Invisible Ink 3: Eric Ambler & Neville Shute

Reading & Writing


While neither of these classic authors is truly forgotten – in the UK at least – their words have faded to a faintness only discerned by loyal fans, and most modern readers would be hard-pressed to recall them. Reprints are available and second-hand copies lie in Oxfam shops, but both have been caught out by the passage of time.

Neville Shute (below) wrote wartime aircraft adventures and Eric Ambler (above) produced sophisticated Europe-set 1930s thrillers, but what links them (apart from the fact that their paperbacks tended to sit side by side on second-hand bookshelves) is their ability to tell 20th century stories filled with enthralling action sequences and characters you care about, linking events into larger political settings. This basic storytelling skill lately seems to have become buried within vast self-important volumes, so it’s a shock to note the brevity of most Shute and Ambler novels. Like their heroes and heroines, the authors get in, do the job well and get out.

Nevil Shute’s actual surname was Norway. Like many writers in the twenties and thirties, he was fascinated by flying, so his heroes are often independent pilots. In the fifties, he switched his locations to Australia and wrote his two most famous books, the post-apocalyptic ‘On The Beach’ and ‘A Town Like Alice’, in which a young Englishwoman and an Australian cattleman survive starvation and torture during the war in Malaya, and later found a new outback town. Uncomplicated novels about fundamentally good people are unfashionable now, and Shute has become a minority taste.


Ambler came from a London music hall family and toured as a comic, but became more politically aware than the Oxford-educated Shute. A committed anti-Fascist, his novels reflected the growing ideological complexity of his time, and his taut thrillers, like ‘The Mask Of Demetrius’ and ‘Journey Into Fear’ came early in his career. His heroes often get out of their depth in the cynical, murky world of European espionage. ‘What else could you expect from a balance of power,’ asks one of his characters, ‘adjusted in terms of land, of arms, of man-power and of materials: in terms, in other words, of money?’

A later novel, ‘The Light Of Day’, adopted a lighter tone and concerned jewel thieves trying to rob the Istanbul museum. It was filmed as ‘Topkapi’ and subsequently parodied in ‘The Pink Panther’. Ambler moved to Hollywood and scripted ‘The Cruel Sea’ which secured an Oscar nomination, and ‘A Night To Remember’, about the sinking of the Titanic. The Shute and Ambler paperbacks have evocative covers and have become collectable of late.

10 comments on “Invisible Ink 3: Eric Ambler & Neville Shute”

  1. davem says:

    Years since I have read ‘A Town Like Alice ‘ … might have to re-visit it soon.

  2. DC says:

    I have picked up a couple of Ambler books to join my reading queue. Thanks for the links to “The Light of Day” which may be a good introduction to his work. I have liked Nevil Shute novels, since I was a teenager and No Highway a favourite. He also has quite a high book-to-film strike rate.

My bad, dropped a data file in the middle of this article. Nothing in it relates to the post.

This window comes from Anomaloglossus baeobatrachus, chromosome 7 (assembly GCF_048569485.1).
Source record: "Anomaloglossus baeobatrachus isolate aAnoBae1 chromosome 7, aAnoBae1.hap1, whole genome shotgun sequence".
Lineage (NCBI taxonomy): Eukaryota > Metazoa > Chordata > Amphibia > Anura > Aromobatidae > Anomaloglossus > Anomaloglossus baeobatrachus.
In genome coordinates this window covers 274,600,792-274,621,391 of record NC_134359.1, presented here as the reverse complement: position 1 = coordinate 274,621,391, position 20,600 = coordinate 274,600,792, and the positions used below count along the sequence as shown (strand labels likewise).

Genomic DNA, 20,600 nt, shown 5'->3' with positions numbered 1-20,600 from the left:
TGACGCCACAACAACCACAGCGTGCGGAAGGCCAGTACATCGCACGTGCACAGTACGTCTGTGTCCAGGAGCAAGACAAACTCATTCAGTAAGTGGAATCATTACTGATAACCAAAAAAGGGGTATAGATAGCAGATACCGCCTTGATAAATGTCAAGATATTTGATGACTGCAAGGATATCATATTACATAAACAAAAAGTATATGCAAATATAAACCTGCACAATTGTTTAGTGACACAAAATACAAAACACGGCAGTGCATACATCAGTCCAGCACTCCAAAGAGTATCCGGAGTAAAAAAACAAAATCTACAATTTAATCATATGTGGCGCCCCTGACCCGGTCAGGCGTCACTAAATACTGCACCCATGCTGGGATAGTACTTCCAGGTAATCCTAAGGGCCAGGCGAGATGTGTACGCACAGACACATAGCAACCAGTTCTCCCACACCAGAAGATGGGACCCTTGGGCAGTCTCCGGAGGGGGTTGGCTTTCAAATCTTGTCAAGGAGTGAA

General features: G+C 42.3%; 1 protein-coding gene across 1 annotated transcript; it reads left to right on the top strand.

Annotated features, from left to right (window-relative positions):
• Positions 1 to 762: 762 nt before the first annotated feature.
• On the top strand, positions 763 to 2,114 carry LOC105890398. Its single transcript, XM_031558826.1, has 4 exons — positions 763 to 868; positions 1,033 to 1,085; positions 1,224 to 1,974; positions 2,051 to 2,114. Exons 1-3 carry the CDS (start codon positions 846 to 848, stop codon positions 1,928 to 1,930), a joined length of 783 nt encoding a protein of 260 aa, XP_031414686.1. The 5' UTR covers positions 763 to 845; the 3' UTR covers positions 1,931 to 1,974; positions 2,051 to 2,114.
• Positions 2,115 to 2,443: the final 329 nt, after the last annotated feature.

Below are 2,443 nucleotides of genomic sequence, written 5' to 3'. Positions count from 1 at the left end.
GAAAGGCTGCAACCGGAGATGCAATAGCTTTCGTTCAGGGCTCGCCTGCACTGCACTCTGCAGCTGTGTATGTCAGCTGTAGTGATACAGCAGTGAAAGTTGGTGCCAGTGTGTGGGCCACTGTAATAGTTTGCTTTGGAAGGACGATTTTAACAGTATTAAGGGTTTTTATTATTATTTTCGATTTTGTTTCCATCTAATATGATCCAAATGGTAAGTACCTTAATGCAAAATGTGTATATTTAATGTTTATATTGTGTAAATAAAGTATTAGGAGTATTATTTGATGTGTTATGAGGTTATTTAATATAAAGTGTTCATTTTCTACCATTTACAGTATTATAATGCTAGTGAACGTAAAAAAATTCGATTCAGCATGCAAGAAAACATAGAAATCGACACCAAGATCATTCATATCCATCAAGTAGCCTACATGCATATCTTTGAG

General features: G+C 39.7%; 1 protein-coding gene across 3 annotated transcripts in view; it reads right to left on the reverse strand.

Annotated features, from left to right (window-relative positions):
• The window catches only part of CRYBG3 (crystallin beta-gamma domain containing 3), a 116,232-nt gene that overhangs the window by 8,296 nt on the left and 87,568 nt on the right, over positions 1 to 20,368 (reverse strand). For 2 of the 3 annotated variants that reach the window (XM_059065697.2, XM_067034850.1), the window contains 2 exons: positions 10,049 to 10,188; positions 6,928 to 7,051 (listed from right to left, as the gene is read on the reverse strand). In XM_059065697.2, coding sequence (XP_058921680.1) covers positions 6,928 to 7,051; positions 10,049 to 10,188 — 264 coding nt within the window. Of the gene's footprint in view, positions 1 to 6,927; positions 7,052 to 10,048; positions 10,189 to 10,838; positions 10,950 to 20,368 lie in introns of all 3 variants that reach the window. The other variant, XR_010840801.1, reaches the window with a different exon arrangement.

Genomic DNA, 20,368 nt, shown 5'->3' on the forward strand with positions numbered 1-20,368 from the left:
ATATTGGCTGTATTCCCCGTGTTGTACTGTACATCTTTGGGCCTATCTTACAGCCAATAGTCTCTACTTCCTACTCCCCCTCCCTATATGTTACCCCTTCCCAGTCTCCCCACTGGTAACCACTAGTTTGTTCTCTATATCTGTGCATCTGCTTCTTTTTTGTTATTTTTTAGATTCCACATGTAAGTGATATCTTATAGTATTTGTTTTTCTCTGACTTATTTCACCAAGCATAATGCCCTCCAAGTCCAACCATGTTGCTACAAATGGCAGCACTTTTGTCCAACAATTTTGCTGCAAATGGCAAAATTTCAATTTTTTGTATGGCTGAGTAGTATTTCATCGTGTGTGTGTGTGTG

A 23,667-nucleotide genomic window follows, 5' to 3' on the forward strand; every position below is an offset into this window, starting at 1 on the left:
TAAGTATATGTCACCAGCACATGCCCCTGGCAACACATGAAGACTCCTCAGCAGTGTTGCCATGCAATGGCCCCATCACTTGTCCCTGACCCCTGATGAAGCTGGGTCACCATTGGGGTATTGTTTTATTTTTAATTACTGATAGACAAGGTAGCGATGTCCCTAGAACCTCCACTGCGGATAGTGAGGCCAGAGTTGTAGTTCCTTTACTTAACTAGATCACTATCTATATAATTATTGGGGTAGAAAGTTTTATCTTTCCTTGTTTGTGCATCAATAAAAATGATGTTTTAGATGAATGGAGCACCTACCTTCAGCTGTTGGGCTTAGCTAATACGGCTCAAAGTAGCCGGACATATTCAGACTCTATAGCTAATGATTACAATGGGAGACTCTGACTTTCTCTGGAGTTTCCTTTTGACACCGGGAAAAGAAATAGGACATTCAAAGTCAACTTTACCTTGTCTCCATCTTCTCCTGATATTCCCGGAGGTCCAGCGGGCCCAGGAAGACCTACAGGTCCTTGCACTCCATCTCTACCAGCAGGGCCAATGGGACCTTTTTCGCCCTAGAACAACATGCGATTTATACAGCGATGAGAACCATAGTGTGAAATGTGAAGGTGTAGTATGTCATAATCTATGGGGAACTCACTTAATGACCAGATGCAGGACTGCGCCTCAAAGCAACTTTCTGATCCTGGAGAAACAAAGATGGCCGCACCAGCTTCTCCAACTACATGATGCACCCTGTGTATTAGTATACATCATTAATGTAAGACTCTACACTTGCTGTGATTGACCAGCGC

Shute not only wrote about aircraft, he worked on their designs as well and was an employee of Barnes-Wallis. Later he went onto work in the MODs department of weird wartime weapons and designed a beach clearing device later parodied by Dad’s Army (the radio controlled wheel bomb that chases Pike).

    I have a feeling he also got involved in the D-Day landings. He did a bit of motor racing in later life. Obviously not a chap who enjoyed “downtime”.

  3. Chris Hughes says:

    Very pleased to see several Neville Shute books – new reprints – on the classics shelf in Herne Bay library.

  4. Helen Martin says:

    The tv version was called A Town Like Alice but the book was The Legacy. His autobiography was called Slide Rule and he was involved in the airship project which had the R101 and the R100. How many people even know what a slide rule is or what it was used for? There was a crash which ended the project. His writing about it is very interesting. The S shelf (behind me) is blocked by a pile of other books so I can’t see the titles but his books have a mystic tone which puts some people off, I think. Jungles and tropical climates feature largely along with the flying theme.

  5. Vivienne says:

    Getting a bit of Invisible Ink telepathy, I fear. After Allingham, went in to read Ambler’s The Care of Time – his last. Not the best by a long way, but one has to admire the meticulous plotting.

  6. Rho says:

    I read On The Beach one night when I was about 13 years old. Woke up my sister with my crying. I’m 67 so the idea of nuclear war was strong at that time.

  7. mel says:

    We read On the Beach for English class in the 80s. It’s probably time for another look.

  8. Helen Martin says:

    On the Beach was certainly his most important piece of writing.

  9. Julian Smith says:

    Very interested in why some writers are written about more than read. Neville Shute is a good example!

  10. Sally Erickson says:

    My father loved Neville Shute. Most of Shute’s books weren’t available in the U.S. so I bought a bunch of them at Foyle’s the first time I went to London.

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